On Saturday evening, an explosion rocked Chelsea in downtown Manhattan, injuring 29 people. Earlier in the day, a smaller blast took place in New Jersey. The primary suspect, Ahmad Khan Rahami, has been arrested and faces fives charges of attempted murder, two gun charges, as well as federal charges of use of weapons of mass destruction and bombing a place of public use.
But prior to Rahami’s arrest, Bloomberg reporter Jennifer Epstein speculated wildly as to who was behind the attack.
“Are you concerned that this weekend’s attacks or potential incidents in the coming weeks might be an attempt by ISIS or ISIS sympathizers, or really any other group, maybe the Russians, to influence the presidential race in some way, and presumably drive votes to Donald Trump, who is, as you’ve said before, widely seen as perhaps being somebody who they would be more willing to – or see as an easier person to be against?” she asked Democratic presidential hopeful Hillary Clinton on Monday.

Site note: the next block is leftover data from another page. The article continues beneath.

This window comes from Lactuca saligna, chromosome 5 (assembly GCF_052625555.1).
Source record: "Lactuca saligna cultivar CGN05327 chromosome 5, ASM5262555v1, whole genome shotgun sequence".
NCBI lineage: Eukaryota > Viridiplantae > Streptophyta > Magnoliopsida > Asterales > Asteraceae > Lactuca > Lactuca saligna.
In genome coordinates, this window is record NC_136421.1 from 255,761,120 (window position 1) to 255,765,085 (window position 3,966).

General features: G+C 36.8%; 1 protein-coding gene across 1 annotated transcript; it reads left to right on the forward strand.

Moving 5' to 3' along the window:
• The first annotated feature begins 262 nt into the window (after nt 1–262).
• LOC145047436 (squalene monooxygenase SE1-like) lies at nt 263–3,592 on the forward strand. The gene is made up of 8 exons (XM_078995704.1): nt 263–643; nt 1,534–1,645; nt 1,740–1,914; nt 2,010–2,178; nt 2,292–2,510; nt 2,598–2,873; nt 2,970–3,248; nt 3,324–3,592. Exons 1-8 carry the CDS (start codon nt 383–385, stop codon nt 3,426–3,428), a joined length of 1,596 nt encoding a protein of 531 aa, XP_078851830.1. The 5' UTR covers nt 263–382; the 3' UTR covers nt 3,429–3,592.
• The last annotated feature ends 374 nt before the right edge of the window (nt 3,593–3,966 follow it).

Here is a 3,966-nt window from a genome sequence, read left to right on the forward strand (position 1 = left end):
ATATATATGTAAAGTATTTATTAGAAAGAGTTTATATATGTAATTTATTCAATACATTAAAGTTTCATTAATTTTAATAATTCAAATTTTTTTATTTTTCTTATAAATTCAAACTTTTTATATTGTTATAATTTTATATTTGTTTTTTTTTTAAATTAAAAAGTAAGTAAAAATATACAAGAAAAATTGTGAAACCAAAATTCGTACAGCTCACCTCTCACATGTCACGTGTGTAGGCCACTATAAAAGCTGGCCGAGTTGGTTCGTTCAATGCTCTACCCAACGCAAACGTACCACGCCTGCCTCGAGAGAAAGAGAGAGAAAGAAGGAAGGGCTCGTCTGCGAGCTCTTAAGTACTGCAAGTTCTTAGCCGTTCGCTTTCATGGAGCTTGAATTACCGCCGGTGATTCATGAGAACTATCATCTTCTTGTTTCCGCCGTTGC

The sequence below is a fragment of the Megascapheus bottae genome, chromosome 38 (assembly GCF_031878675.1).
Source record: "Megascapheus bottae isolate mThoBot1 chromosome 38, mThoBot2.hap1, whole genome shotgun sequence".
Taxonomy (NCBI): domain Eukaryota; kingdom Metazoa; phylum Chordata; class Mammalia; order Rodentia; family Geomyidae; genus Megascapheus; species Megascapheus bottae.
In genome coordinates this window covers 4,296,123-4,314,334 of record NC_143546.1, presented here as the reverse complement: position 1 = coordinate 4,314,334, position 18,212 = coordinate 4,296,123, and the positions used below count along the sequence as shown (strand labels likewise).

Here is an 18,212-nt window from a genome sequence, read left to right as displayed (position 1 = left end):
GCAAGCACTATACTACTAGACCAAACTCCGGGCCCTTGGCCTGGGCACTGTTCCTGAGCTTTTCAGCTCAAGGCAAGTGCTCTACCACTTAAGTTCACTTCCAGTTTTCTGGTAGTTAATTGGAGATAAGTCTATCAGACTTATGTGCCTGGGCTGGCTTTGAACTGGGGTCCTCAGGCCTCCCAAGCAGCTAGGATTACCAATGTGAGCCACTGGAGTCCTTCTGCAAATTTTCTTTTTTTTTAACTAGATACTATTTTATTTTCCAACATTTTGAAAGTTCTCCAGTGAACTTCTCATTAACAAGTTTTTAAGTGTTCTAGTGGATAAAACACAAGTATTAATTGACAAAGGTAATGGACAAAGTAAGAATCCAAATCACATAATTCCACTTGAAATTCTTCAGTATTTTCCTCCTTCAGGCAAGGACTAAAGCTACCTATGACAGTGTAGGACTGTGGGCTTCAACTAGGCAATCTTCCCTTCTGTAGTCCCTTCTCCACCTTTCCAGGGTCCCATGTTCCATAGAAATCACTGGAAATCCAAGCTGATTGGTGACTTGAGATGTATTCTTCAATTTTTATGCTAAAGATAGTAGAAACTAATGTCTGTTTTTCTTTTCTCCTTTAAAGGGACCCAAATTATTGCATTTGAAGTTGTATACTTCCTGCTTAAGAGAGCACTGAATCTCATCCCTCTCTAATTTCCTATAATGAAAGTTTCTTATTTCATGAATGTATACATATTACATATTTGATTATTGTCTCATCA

This isn’t the first time that the mainstream American media has made baseless accusations about a Russian role in shaping the upcoming US elections. Hacks into the Democratic National Committee have been attributed to the Kremlin without any evidence, and multiple efforts have been made to link Republican candidate Donald Trump with Russian President Vladimir Putin.
Last month, the Washington Post warned of a potential “October surprise,” claiming that Moscow may release doctored intelligence in an effort to smear Clinton.
REUTERS/ New Jersey State Police
“Perhaps they’ll show that the Clinton Foundation has been funding the Islamic State, or they’ll have Hillary Clinton admitting that she didn’t care about those Americans who died in Benghazi after all,” reads the op-ed by Dana Milbank.
Rather than outright refute Epstein’s absurd insinuation that Russia was behind the bombing, Clinton danced around the subject.
“I don’t want to speculate,” she said, before shifting into a discussion on defeating Daesh.
The Washington Post, New York Times, CNN, Wired, and dozens of other outlets have pushed the narrative, launched by the Clinton campaign, that Russia has attempted to influence the US presidential election and that it favors the Republican candidate.